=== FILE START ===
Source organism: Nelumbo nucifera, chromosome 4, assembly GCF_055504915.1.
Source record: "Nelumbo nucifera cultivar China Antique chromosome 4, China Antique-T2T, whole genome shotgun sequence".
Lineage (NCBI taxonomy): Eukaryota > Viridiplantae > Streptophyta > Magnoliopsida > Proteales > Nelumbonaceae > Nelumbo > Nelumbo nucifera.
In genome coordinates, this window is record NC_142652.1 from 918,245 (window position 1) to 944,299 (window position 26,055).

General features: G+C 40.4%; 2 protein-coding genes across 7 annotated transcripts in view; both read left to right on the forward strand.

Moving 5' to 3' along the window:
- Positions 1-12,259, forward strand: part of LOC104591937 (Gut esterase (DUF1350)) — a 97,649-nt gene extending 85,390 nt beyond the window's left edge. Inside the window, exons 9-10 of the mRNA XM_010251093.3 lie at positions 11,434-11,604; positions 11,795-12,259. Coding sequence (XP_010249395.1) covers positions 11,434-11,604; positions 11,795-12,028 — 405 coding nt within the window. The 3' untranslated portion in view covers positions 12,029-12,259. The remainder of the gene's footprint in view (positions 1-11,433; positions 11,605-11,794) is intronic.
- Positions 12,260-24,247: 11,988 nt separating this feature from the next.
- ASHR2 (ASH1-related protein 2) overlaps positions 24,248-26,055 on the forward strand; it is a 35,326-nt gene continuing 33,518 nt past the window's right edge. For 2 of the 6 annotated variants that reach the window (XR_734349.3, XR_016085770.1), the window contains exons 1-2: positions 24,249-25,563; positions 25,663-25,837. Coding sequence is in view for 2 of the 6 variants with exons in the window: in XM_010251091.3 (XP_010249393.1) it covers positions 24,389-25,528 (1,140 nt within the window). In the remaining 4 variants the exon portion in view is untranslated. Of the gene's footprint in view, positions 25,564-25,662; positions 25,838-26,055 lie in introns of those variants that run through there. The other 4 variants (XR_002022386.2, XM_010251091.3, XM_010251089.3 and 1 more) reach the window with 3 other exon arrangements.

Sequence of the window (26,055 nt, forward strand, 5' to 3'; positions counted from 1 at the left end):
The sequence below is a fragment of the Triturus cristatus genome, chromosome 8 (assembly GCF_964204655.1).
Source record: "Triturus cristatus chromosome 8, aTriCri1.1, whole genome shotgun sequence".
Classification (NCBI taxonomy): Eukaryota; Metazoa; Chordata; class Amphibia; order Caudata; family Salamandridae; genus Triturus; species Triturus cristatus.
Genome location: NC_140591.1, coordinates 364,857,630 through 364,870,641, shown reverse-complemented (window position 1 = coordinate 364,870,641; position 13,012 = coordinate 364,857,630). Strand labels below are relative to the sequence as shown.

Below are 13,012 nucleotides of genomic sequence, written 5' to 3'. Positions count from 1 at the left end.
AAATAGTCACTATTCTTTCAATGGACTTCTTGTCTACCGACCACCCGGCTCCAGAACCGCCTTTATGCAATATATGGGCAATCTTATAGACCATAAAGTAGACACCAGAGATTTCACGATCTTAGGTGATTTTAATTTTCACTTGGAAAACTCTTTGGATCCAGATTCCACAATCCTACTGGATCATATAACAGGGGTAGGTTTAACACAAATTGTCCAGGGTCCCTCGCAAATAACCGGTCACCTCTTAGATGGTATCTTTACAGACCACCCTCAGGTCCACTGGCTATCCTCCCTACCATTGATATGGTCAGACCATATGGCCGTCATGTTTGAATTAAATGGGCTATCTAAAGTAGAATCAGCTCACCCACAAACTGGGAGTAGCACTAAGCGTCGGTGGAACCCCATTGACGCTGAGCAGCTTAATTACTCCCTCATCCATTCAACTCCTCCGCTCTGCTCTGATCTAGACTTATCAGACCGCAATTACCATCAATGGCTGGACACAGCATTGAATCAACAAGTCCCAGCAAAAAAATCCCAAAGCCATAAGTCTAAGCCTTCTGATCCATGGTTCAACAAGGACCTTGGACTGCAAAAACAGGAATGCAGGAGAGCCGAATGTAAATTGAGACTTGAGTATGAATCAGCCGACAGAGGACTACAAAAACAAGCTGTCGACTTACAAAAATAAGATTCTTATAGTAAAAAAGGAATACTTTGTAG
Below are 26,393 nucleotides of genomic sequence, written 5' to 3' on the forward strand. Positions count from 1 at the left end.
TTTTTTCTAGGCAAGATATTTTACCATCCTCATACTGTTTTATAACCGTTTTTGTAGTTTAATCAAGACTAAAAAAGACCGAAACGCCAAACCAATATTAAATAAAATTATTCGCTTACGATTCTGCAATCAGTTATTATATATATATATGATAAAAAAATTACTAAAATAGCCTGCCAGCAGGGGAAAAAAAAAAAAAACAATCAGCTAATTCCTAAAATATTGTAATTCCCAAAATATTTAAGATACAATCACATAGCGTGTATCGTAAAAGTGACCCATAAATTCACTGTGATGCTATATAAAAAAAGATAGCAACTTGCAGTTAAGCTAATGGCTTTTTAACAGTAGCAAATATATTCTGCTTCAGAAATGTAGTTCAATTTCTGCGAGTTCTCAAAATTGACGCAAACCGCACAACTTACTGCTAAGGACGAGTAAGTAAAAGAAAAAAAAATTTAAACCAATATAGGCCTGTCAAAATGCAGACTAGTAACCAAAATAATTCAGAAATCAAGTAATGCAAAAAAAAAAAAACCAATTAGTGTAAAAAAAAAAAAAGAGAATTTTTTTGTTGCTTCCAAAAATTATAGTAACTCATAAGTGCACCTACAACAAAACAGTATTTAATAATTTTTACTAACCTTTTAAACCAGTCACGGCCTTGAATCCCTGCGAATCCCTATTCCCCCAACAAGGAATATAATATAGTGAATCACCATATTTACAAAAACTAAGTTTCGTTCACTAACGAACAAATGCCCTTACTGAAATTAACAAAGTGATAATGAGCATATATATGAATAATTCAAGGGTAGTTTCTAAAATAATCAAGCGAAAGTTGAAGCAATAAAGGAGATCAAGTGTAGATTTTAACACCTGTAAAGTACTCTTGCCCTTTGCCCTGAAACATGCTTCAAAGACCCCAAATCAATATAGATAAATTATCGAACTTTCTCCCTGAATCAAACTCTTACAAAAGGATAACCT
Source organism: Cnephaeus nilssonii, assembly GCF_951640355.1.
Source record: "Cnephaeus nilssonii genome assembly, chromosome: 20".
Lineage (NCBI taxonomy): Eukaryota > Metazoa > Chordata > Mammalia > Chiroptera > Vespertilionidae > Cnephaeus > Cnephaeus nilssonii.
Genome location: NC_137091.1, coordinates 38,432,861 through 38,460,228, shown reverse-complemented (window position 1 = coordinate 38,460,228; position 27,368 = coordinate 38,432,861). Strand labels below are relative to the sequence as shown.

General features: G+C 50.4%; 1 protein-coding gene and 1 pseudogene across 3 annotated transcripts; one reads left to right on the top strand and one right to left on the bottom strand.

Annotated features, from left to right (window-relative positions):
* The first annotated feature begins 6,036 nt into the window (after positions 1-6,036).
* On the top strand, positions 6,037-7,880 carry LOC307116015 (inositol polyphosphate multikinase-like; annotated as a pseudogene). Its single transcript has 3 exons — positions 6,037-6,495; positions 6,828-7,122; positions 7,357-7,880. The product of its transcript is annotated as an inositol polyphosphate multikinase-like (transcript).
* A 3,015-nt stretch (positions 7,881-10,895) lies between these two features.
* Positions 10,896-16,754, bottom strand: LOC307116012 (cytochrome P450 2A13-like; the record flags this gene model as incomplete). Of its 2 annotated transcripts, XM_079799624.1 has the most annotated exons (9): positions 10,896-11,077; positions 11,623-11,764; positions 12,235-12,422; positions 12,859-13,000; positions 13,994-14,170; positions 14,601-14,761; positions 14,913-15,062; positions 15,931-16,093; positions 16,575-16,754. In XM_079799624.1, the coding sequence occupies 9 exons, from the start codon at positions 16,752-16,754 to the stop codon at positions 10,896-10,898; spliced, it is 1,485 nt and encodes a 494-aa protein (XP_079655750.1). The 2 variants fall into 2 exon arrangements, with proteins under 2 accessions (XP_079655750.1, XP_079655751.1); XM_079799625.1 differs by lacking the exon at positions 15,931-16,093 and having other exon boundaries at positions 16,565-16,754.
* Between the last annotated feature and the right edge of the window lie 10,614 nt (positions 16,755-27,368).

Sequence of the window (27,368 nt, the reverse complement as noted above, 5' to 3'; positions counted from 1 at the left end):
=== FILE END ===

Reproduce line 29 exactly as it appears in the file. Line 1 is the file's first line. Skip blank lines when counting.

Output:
* Between the last annotated feature and the right edge of the window lie 10,614 nt (positions 16,755-27,368).